Inclusion for All

University’s partnership with Montclair family leads to expansion of inclusive educational opportunities for students with disabilities on campus

Wendy and Andrew Lacey with their children, from left, Derek, Evelyn, Abigail and Paige, share a commitment to strengthen inclusion in the community.

When Wendy Lacey opened Cornerstone Montclair in 2017 to provide opportunities for people with disabilities to be active in their community alongside their peers, its location across from the Buzz Aldrin Middle School was by design. On Friday afternoons, “500 students would stream out and many would come buy penny candy at The General Store,” she says.

It’s not that those pennies added up to profits. It was all about changing perceptions, Wendy Lacey says. “Those middle schoolers come in and see people of all different abilities working here.”

That message, strengthening the idea of opportunity and inclusion in the community, is at the heart of Cornerstone, and now, thanks to a generous grant from the Lacey Family Inclusive Education Fund, has led to a partnership with Montclair State University to expand the educational opportunities for students with disabilities on the Montclair State campus.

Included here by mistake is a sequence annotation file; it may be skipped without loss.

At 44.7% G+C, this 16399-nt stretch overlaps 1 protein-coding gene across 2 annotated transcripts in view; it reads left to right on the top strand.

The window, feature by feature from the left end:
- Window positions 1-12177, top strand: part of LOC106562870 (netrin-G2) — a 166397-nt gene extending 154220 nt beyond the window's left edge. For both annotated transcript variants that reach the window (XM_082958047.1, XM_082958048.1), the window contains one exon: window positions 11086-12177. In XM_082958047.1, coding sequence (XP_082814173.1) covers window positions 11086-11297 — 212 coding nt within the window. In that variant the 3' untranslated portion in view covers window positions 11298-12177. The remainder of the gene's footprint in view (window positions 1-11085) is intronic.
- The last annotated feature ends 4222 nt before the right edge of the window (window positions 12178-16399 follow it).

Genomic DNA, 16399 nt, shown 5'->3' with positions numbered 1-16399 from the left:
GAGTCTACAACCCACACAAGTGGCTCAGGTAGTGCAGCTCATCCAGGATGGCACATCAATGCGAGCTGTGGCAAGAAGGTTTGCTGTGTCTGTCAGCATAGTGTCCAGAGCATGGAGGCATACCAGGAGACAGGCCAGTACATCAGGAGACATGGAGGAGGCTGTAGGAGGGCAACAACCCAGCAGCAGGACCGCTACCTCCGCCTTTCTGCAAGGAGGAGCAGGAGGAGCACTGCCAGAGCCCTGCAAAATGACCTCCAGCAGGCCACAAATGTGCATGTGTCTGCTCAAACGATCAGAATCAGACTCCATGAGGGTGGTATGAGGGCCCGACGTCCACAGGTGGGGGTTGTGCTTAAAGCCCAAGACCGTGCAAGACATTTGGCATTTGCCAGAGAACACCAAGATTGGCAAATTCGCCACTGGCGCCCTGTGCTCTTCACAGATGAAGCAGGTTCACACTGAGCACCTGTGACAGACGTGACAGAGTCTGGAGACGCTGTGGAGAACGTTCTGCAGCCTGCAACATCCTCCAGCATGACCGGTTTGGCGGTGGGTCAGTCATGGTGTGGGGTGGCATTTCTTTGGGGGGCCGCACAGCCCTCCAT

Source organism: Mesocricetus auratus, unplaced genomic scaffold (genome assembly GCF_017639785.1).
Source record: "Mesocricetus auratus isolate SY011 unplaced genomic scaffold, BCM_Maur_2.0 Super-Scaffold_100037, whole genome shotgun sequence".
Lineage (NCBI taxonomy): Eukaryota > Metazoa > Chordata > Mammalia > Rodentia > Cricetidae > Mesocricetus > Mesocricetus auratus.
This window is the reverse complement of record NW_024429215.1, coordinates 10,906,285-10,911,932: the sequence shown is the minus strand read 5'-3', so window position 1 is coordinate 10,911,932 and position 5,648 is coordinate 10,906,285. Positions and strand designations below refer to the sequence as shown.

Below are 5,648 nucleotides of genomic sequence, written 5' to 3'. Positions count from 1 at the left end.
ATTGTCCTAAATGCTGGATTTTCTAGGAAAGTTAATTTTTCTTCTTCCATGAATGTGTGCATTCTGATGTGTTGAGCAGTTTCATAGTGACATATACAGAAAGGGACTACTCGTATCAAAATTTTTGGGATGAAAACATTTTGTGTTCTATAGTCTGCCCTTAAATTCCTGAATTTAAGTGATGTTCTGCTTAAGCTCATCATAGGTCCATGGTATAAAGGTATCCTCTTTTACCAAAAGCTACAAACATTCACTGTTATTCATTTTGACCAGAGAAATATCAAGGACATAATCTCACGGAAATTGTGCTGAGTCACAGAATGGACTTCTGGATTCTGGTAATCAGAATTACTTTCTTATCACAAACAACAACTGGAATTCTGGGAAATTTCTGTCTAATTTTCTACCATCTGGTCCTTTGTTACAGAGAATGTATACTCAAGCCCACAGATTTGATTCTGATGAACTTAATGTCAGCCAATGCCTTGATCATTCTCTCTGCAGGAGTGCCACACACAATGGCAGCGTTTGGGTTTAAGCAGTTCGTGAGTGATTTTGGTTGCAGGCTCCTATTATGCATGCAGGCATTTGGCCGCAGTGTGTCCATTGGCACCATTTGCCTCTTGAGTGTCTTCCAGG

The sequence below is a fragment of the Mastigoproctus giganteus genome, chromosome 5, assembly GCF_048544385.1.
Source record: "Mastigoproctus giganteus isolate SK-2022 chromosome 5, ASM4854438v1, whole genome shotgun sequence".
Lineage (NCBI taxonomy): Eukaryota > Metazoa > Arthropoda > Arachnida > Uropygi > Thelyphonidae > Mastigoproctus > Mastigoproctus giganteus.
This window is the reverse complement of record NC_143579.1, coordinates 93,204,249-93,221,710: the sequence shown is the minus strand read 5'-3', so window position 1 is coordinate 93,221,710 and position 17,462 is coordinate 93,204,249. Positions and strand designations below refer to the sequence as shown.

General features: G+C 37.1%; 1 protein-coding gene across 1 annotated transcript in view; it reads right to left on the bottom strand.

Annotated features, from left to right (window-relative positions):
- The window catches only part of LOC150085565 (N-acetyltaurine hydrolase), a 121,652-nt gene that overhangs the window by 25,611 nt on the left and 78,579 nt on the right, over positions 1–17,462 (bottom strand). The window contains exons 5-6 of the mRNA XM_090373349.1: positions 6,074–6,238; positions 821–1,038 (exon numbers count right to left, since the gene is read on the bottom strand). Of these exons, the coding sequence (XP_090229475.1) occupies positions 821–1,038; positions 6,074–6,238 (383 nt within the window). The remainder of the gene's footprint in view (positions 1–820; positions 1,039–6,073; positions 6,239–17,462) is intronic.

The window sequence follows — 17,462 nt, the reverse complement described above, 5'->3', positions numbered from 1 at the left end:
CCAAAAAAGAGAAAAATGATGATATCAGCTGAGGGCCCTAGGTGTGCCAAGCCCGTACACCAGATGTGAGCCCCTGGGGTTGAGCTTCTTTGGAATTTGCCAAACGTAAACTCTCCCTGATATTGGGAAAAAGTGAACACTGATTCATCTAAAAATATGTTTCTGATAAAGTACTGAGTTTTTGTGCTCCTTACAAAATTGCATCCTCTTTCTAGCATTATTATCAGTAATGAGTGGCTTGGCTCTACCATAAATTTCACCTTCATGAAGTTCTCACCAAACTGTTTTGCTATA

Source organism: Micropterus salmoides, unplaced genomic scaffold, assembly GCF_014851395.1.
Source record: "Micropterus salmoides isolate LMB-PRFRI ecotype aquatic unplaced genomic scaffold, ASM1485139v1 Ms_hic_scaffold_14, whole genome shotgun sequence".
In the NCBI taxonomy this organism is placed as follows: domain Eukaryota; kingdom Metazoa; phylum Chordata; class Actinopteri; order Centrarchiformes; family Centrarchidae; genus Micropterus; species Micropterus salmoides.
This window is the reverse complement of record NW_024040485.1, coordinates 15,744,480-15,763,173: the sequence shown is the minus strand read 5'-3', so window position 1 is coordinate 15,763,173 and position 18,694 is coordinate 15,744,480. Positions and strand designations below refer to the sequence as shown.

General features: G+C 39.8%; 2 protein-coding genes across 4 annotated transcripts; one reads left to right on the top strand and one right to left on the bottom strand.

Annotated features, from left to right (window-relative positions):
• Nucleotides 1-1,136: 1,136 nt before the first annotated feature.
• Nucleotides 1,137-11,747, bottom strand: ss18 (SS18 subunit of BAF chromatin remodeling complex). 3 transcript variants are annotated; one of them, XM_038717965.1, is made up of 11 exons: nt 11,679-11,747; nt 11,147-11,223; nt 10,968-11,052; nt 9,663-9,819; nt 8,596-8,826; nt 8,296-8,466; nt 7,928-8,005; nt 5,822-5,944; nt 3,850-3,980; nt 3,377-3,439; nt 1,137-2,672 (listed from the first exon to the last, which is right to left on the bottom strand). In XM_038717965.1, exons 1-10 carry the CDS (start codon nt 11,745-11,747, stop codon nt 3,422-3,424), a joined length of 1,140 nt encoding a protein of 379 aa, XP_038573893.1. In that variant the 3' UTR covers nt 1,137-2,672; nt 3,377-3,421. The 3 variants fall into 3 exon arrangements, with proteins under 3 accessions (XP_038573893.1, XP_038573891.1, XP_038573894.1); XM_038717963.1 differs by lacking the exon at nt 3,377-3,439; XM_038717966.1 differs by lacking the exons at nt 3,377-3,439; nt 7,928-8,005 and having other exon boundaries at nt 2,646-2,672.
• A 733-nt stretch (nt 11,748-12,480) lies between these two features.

The family donated $250,000 to the University’s Increasing Access to College (IAC) project to establish the University’s first comprehensive transition program and college certificate for adults with intellectual or developmental disabilities.

The project was started six years ago by professors Jessica Bacon and Susan Baglieri, project coordinators and faculty members in the Department of Teaching and Learning. The idea was to promote the inclusion of people with disabilities in all aspects of college life, partnering them with students studying for their teaching certification and those performing services through the Center for Community Engagement.

“What sets our work apart from other universities is the level and focus on inclusivity and inclusion,” Bacon says. While other postsecondary programs for students with intellectual disabilities provide peer support models, they’re not all fully integrated into the systems of campus. “We’ve worked hard to have that kind of vision of inclusion be our core value and our core focus.”